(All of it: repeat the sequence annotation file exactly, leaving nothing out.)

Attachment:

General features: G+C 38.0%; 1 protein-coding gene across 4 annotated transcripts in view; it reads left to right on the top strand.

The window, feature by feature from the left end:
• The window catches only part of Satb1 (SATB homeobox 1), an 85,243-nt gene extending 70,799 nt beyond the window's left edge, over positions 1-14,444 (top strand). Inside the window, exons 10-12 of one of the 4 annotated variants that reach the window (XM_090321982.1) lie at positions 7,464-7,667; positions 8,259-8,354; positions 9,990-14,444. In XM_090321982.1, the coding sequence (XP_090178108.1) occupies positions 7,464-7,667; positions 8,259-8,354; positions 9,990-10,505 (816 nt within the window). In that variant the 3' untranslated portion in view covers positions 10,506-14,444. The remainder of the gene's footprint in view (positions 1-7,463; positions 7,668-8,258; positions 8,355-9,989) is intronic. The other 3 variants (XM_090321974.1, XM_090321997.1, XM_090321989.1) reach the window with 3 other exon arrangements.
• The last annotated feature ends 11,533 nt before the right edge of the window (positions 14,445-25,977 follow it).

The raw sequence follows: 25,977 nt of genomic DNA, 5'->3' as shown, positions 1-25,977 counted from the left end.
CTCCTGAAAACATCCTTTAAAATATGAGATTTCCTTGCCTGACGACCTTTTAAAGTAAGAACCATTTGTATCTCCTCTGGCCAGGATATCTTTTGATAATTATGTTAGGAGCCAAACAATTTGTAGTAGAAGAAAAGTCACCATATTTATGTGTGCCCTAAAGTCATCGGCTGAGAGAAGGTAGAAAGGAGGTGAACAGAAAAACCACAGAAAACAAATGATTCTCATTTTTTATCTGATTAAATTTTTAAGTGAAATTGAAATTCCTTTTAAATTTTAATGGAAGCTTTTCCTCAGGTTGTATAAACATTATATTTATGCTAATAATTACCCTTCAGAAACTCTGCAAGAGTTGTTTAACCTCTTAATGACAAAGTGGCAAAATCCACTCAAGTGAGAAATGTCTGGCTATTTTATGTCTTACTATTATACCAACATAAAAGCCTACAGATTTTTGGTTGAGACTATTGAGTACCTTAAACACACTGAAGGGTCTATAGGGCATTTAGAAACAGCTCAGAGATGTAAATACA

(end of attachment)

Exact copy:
General features: G+C 38.0%; 1 protein-coding gene across 4 annotated transcripts in view; it reads left to right on the top strand.

The window, feature by feature from the left end:
• The window catches only part of Satb1 (SATB homeobox 1), an 85,243-nt gene extending 70,799 nt beyond the window's left edge, over positions 1-14,444 (top strand). Inside the window, exons 10-12 of one of the 4 annotated variants that reach the window (XM_090321982.1) lie at positions 7,464-7,667; positions 8,259-8,354; positions 9,990-14,444. In XM_090321982.1, the coding sequence (XP_090178108.1) occupies positions 7,464-7,667; positions 8,259-8,354; positions 9,990-10,505 (816 nt within the window). In that variant the 3' untranslated portion in view covers positions 10,506-14,444. The remainder of the gene's footprint in view (positions 1-7,463; positions 7,668-8,258; positions 8,355-9,989) is intronic. The other 3 variants (XM_090321974.1, XM_090321997.1, XM_090321989.1) reach the window with 3 other exon arrangements.
• The last annotated feature ends 11,533 nt before the right edge of the window (positions 14,445-25,977 follow it).

The raw sequence follows: 25,977 nt of genomic DNA, 5'->3' as shown, positions 1-25,977 counted from the left end.
CTCCTGAAAACATCCTTTAAAATATGAGATTTCCTTGCCTGACGACCTTTTAAAGTAAGAACCATTTGTATCTCCTCTGGCCAGGATATCTTTTGATAATTATGTTAGGAGCCAAACAATTTGTAGTAGAAGAAAAGTCACCATATTTATGTGTGCCCTAAAGTCATCGGCTGAGAGAAGGTAGAAAGGAGGTGAACAGAAAAACCACAGAAAACAAATGATTCTCATTTTTTATCTGATTAAATTTTTAAGTGAAATTGAAATTCCTTTTAAATTTTAATGGAAGCTTTTCCTCAGGTTGTATAAACATTATATTTATGCTAATAATTACCCTTCAGAAACTCTGCAAGAGTTGTTTAACCTCTTAATGACAAAGTGGCAAAATCCACTCAAGTGAGAAATGTCTGGCTATTTTATGTCTTACTATTATACCAACATAAAAGCCTACAGATTTTTGGTTGAGACTATTGAGTACCTTAAACACACTGAAGGGTCTATAGGGCATTTAGAAACAGCTCAGAGATGTAAATACA